Every three months, Foundation Beyond Belief picks charities in nine different categories and encourages atheists to donate money to them.
Since we “opened shop” at the beginning of 2010, we’ve raised over $38,000. It’s really incredible the amount of support we’ve received from the Humanist community.
This quarter, we asked ourselves a question: Would atheists be willing to donate money to a Peace advocacy group if that group was religious in nature?
Why bother doing this at all? Dale McGowan, the Executive Director of Foundation Beyond Belief, explains:
… the first reason to do it is to show that it is indeed possible for nontheists to see good work being done in a religious context and to support and encourage it. Far from a contradiction, I think that’s humanism at its very best.
The second reason is that many of our members agree with that assessment. And since the Foundation exists to allow individual humanists a means of expressing their worldview positively and doing good in the name of that worldview, it seems fitting to occasionally feature a carefully-screened, non-dogmatic, non-proselytizing, effective organization based in a sane and progressive denomination as one of our choices.
Again, they would not be proselytizing. The money would be going toward efforts that Humanists (in general) would likely support if it were a secular group.
As a board, we discussed the possibility that people might be hesitant (or worse) about giving to any religious group. But we hoped for the best. Ultimately, we wanted to know if atheists would see beyond the faith label and give to the group because of their actions.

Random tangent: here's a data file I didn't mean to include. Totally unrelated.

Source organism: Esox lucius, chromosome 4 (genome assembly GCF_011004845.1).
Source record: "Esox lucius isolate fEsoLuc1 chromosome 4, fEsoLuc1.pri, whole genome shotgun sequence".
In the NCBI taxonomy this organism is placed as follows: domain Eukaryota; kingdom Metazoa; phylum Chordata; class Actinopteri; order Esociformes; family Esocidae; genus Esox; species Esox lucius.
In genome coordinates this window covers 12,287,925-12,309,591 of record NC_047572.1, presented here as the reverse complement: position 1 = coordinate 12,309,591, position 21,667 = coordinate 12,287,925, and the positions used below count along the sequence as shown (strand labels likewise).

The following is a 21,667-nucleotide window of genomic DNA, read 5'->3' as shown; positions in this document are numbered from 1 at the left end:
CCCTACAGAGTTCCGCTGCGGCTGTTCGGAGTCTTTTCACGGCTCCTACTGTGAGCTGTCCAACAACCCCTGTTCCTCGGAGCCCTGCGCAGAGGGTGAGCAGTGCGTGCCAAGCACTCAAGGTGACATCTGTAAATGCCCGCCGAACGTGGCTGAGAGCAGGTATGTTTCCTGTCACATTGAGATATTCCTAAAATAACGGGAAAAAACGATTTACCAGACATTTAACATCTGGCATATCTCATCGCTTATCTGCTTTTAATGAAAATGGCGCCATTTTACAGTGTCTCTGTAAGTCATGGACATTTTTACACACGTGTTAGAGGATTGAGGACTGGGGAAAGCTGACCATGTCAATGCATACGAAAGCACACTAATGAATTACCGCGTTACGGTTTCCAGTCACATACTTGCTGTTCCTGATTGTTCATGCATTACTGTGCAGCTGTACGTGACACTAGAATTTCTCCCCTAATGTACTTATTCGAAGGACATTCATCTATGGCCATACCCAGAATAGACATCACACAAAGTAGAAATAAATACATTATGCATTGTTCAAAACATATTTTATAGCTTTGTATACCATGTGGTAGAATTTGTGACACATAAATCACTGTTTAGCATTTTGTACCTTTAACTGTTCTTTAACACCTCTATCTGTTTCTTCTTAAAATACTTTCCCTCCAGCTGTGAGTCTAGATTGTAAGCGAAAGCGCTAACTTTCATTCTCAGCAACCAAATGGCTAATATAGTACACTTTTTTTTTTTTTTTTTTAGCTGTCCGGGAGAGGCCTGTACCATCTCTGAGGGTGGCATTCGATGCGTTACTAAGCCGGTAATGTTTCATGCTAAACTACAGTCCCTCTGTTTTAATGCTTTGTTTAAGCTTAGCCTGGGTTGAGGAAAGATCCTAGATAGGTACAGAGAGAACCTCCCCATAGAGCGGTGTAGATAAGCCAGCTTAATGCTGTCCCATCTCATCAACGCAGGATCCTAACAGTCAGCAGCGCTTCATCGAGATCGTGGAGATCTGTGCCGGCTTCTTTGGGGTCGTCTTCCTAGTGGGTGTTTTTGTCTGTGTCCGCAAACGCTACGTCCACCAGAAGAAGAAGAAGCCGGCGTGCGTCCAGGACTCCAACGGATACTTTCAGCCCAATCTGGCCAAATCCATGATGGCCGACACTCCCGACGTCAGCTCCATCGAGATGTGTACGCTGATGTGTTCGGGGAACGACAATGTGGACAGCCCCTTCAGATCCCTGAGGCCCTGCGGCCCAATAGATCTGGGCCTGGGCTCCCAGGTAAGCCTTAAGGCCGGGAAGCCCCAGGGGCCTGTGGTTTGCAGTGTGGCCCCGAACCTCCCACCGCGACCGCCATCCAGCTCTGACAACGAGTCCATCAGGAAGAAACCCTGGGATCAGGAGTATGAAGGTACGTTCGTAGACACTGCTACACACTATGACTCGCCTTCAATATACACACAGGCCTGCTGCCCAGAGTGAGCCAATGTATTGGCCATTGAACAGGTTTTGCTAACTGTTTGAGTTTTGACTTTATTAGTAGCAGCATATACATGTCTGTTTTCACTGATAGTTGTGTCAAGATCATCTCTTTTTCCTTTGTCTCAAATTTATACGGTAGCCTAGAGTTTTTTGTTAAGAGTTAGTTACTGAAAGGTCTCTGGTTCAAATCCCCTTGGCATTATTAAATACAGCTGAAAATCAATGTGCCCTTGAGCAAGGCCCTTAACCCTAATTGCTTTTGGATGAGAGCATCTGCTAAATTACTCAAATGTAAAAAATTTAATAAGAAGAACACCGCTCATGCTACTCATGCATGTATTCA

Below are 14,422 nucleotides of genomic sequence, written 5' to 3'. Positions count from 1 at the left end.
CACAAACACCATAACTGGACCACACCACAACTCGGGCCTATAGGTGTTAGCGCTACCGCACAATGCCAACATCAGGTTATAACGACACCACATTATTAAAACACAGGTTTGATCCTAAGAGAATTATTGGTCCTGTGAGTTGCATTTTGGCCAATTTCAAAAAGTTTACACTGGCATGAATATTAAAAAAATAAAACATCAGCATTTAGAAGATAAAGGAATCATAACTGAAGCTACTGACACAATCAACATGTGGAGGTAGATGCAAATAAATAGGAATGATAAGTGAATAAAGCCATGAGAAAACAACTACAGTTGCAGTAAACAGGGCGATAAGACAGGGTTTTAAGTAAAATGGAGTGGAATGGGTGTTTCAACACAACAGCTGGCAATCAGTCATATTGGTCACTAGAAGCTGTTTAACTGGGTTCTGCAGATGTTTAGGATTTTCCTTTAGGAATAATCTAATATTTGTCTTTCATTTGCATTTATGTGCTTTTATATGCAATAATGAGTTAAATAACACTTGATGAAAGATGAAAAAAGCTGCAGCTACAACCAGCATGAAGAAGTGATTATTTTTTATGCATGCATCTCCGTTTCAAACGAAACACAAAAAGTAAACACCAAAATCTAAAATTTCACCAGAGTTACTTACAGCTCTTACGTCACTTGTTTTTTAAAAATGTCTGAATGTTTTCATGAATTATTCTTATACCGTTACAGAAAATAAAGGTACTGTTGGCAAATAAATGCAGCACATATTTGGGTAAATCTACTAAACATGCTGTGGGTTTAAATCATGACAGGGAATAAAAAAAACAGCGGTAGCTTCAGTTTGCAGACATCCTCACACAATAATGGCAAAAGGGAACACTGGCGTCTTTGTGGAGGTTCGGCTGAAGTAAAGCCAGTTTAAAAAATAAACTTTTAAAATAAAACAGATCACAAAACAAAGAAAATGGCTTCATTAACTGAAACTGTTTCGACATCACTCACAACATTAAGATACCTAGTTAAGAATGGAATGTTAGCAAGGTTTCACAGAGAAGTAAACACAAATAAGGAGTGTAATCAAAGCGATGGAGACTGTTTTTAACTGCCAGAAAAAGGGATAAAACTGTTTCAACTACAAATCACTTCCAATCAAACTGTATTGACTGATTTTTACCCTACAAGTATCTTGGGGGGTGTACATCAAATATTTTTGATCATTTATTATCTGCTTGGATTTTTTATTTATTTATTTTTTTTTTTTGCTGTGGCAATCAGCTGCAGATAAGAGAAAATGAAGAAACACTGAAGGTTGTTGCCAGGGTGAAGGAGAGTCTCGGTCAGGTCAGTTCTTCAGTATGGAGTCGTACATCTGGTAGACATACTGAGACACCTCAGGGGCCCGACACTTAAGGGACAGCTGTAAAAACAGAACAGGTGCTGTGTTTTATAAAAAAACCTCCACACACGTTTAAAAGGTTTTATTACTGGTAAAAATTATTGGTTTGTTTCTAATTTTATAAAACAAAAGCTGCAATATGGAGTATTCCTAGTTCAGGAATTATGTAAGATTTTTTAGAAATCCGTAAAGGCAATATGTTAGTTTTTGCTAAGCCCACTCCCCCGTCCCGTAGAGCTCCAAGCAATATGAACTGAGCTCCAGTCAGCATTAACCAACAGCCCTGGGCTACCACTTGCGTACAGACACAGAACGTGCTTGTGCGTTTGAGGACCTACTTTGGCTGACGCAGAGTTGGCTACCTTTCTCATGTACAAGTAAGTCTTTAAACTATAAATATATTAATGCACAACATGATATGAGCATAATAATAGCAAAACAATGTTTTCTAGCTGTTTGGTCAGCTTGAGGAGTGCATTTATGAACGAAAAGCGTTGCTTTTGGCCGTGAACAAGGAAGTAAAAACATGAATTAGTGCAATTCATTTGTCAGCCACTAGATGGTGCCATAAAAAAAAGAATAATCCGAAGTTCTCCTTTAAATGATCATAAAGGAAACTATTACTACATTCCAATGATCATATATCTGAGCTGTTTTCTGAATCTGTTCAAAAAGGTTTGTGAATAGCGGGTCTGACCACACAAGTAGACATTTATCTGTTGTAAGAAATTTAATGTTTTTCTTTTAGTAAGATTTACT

A bit of background: Normally, people decide how they want to divvy up their donations. For example, I give equally to all categories, but if I wanted to, I could give more money to the Human Rights charity and less to the Environment one. Would people shift their donations away from Peace and into another category if we supported the Quakers? Would the opposite happen? Would there be no real change at all?
Dale now has an update on how this experiment is going.
I’m happy to say the result is exactly what we hoped for (emphasis mine):
… In the two weeks since we announced the decision, two members have closed their accounts (neither mentioning the Quaker choice) and 24 have joined.
The weakness of the arguments against our choice has reassured me, and the majority of responses I’ve heard have been strongly supportive of the decision. “I’m so proud to be a part of this,” said one member. “Honestly, it’s like the free thought movement is growing up all at once. Thank you for showing vision beyond the usual sounding of alarms and building of barricades.”
This is what separates us from many religious groups. How often do you hear of churchgoers supporting secular organizations that are fighting for church/state separation? Or atheist groups that are doing community service projects? It happens, but it’s certainly not common in my experience.
While we’re opposed to any group that uses donations to proselytize their faith, that’s not what’s going on here. The money is going to the right places, and because of that, I don’t really care which group is making that happen. The deed matters more than the creed.